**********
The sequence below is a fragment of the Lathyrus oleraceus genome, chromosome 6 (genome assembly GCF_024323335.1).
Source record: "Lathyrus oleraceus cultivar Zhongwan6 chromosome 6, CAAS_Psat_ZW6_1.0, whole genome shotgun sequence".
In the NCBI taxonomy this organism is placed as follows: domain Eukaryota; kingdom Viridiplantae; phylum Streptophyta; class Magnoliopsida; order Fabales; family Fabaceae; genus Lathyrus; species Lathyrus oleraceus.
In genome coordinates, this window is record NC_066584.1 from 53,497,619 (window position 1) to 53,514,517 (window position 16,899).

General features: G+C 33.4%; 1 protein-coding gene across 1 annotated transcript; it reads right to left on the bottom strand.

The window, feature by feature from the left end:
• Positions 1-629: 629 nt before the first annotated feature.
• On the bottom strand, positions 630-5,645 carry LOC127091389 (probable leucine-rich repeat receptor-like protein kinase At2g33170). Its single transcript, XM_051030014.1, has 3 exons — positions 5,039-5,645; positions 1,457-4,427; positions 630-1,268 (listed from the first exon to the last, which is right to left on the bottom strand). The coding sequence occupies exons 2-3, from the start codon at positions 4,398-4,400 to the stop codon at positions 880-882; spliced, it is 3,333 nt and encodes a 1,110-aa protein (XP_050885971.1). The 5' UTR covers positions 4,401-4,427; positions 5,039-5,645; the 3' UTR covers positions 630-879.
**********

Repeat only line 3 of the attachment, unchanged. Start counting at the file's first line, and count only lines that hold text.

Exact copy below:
In the NCBI taxonomy this organism is placed as follows: domain Eukaryota; kingdom Viridiplantae; phylum Streptophyta; class Magnoliopsida; order Fabales; family Fabaceae; genus Lathyrus; species Lathyrus oleraceus.